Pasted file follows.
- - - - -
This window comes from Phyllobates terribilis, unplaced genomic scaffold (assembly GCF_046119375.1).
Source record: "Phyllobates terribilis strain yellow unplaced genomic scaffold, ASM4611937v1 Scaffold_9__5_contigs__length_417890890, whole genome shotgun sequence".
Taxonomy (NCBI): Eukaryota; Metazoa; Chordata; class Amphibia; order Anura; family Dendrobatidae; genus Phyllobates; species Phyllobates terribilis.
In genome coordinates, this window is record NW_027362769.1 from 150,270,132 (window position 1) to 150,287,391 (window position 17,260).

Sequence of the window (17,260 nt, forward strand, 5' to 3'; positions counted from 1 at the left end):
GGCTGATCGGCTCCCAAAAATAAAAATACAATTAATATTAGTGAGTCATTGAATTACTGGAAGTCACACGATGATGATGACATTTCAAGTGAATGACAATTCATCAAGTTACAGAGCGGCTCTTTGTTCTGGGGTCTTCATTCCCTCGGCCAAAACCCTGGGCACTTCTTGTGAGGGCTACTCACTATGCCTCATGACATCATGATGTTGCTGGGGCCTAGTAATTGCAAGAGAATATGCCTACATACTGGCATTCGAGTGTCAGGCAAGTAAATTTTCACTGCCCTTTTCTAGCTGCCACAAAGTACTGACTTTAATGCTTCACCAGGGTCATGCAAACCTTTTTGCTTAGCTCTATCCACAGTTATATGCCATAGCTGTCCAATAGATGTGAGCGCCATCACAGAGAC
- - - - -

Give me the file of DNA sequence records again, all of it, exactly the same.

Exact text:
This window comes from Phyllobates terribilis, unplaced genomic scaffold (assembly GCF_046119375.1).
Source record: "Phyllobates terribilis strain yellow unplaced genomic scaffold, ASM4611937v1 Scaffold_9__5_contigs__length_417890890, whole genome shotgun sequence".
Taxonomy (NCBI): Eukaryota; Metazoa; Chordata; class Amphibia; order Anura; family Dendrobatidae; genus Phyllobates; species Phyllobates terribilis.
In genome coordinates, this window is record NW_027362769.1 from 150,270,132 (window position 1) to 150,287,391 (window position 17,260).

Sequence of the window (17,260 nt, forward strand, 5' to 3'; positions counted from 1 at the left end):
GGCTGATCGGCTCCCAAAAATAAAAATACAATTAATATTAGTGAGTCATTGAATTACTGGAAGTCACACGATGATGATGACATTTCAAGTGAATGACAATTCATCAAGTTACAGAGCGGCTCTTTGTTCTGGGGTCTTCATTCCCTCGGCCAAAACCCTGGGCACTTCTTGTGAGGGCTACTCACTATGCCTCATGACATCATGATGTTGCTGGGGCCTAGTAATTGCAAGAGAATATGCCTACATACTGGCATTCGAGTGTCAGGCAAGTAAATTTTCACTGCCCTTTTCTAGCTGCCACAAAGTACTGACTTTAATGCTTCACCAGGGTCATGCAAACCTTTTTGCTTAGCTCTATCCACAGTTATATGCCATAGCTGTCCAATAGATGTGAGCGCCATCACAGAGAC